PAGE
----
Digital Playbill

Sounds of Idaho

Table of Contents
Premiering January 1, 2021
Music Director: Eric Garcia


David Alan Earnest
(b. 1960)
String Trio No. 4
(on paintings by Norman Rockwell)
I. No Swimming
II. Jester
III. The Horseshoe Forging Contest
IV. Breaking Home Ties
V. Two Plumbers and a Dog
VI. Golden Rule

(b. 1947)
String Trio No. 2
“To the Wandering Hero of Distant Lands”
I. Andra moi ennepe, Mousa
II. Farewell calypso
III. The Many Adventures of our Hero
IV. Ithaca
V. The Hero Returns


Anna-Marie Vargas, Violin

Jennifer Drake, Viola
Sponsored by Kathy Peter

Julia Pope, Cello

Katherine Dickeson, Violin

Linda Kline, Viola

Heidi Nagel, Cello
Sponsored by thomas j. katsilometes & katherine A. Mathews

Anna-Marie Vargas

Jennifer Drake

Julia Pope

Katherine Dickeson

Linda Kline

Julia Pope

Heidi Nagel


Education and
Program Notes
Sounds of Idaho

David Alan Earnest / May 11, 1960

String Trio No. 4

David’s talents know no boundaries. He writes music for orchestra, solo piano, chamber ensembles, wind bands, dance programs, and choirs. He has also scored featured films, documentaries, short subjects, animations, and commercials. His music has been heard around the world. When not writing music, he is a painter using oils and acrylics. Check out his website:

What follows is his program note for this piece.

“For this project, commissioned by the Langroise Trio, I scoured through Norman Rockwell books looking for paintings that immediately presented musical ideas on seeing them. I initially found 8, narrowed it to 7, then to 6 for the final structure. The structure is an arch form, designed thus:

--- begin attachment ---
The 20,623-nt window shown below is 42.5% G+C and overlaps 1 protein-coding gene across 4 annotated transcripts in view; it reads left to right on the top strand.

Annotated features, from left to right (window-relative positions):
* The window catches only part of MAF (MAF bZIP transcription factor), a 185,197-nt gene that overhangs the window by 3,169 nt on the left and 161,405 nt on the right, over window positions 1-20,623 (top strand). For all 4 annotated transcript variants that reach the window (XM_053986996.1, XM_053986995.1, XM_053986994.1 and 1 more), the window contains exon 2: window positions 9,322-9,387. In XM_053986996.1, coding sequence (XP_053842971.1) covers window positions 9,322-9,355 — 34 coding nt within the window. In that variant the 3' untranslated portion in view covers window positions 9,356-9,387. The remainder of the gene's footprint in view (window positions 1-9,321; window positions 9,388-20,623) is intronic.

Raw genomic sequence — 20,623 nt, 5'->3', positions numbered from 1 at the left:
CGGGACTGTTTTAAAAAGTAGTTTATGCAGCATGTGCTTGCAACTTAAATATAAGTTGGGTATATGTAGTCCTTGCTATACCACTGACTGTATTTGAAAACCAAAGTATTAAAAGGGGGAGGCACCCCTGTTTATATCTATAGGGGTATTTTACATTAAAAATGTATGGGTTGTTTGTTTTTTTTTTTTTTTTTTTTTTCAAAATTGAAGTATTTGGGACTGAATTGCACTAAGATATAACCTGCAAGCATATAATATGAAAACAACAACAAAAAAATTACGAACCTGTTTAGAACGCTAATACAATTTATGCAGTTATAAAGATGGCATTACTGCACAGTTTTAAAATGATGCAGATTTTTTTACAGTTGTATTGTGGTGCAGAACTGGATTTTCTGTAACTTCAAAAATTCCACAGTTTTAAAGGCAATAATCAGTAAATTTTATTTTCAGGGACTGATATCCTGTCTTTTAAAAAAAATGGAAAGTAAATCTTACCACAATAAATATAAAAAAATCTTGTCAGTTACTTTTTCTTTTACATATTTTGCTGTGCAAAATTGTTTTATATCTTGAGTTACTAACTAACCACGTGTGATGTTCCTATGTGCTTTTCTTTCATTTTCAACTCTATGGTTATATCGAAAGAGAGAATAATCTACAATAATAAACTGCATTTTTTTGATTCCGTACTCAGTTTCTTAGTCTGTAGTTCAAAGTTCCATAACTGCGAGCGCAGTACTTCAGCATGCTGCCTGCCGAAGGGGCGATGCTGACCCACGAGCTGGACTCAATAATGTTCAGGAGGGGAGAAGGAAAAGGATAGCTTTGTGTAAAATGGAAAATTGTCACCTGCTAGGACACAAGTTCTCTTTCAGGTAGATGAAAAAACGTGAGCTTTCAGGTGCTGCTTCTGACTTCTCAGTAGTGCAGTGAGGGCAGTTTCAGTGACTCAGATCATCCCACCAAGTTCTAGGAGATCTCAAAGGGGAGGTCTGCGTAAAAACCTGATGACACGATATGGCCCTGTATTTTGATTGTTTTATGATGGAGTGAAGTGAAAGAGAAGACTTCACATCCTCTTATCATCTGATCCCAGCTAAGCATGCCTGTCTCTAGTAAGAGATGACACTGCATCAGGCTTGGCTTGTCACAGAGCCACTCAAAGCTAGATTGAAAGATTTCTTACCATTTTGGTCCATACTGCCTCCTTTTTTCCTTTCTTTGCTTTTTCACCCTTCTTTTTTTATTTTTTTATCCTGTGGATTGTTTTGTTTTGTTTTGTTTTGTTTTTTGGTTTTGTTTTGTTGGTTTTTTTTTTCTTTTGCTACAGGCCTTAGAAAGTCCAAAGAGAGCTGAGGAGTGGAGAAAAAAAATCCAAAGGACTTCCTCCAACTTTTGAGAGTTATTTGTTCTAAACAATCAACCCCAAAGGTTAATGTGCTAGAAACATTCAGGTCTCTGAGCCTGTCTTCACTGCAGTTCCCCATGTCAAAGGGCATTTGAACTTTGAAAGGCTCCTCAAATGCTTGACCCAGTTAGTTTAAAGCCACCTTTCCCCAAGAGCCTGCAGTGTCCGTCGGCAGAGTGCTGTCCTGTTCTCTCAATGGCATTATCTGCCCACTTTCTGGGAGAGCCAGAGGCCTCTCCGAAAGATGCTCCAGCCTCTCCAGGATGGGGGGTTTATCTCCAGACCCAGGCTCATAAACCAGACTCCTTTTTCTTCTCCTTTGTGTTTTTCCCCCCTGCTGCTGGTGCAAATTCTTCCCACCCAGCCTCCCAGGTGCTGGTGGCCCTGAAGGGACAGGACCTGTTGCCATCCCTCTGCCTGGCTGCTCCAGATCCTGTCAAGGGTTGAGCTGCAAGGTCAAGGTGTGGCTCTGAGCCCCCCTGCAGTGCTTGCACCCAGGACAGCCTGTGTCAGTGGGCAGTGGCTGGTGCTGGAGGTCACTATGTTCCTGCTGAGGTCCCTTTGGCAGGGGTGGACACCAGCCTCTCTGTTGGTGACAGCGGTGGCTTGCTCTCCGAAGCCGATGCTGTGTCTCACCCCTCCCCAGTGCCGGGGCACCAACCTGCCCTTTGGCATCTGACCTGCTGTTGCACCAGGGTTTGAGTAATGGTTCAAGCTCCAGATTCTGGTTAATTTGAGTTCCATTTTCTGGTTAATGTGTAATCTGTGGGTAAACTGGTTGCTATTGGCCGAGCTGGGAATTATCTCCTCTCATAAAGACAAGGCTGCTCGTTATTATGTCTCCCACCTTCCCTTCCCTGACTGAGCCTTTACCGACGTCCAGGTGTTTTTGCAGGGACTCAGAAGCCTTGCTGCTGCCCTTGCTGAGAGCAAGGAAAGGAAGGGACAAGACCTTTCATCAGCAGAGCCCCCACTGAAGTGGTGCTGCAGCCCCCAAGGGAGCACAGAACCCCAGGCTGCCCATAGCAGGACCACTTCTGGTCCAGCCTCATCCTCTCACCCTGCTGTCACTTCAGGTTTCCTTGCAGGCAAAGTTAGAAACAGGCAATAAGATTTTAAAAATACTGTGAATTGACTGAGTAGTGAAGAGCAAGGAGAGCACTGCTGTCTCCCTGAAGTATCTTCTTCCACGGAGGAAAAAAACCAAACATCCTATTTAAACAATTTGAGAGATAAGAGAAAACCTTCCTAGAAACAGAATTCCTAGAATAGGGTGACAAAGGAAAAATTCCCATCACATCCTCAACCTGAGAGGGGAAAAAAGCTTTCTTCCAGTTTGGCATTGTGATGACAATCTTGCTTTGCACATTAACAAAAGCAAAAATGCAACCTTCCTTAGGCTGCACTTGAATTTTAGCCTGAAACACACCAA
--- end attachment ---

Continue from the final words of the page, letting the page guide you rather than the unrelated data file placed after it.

1. The first movement introduction presents a fugal theme, the material of which is used in all the movements (except the last one) as introductions, and represent little strolls, or promenades, from one painting to another, much like Mussorgsky’s Pictures at an Exhibition. After this introduction material, followed by a short rest, the movement proper, “No Swimming”, begins. I’ve tried to represent carefree boys swimming and having fun. Danger is sensed 3 times before the boys are caught trespassing. They run for their lives, escaping, and fading off into the distance.

2. After a short walk we come to the next painting, “Jester”. I’ve represented him and his doll-on-a-stick as being very bi-polar and slightly mad, in a humorous way.

3. Another stroll and we come to “The Horseshoe Forging Contest”. The rhythmic figure and intensity of this movement was immediately presented to me on seeing it. It gradually gets faster and faster.

4. Now we come to the other, downward side of the arch. After a short stroll we hear “Breaking Home Ties.” Of tender character, it is an opposite image to the intense nature of the previous movement.

5. Another short walk to “Two Plumbers and a Dog”. This movement is another scherzo movement, matching the humorous character of the second movement.

6. The final movement, “The Golden Rule” (Do Unto Others as You Would Have Them Do Unto You) starts with a short atmospheric chordal intro which has nothing to do with the variation material found in all the others. The whole movement this time is built out of the fugal subject found at the beginning of the first movement (and subsequent variation intros), summarizing the universal nature inherent in “The Rule”. The piece ends with a solo statement of the initial subject by the cello, closing the arch. We’ve arrived where we began.”

David Allan Earnest


Jim Cockey / June 25, 1947

String Trio No. 2 – To the Wandering Hero of Distant Lands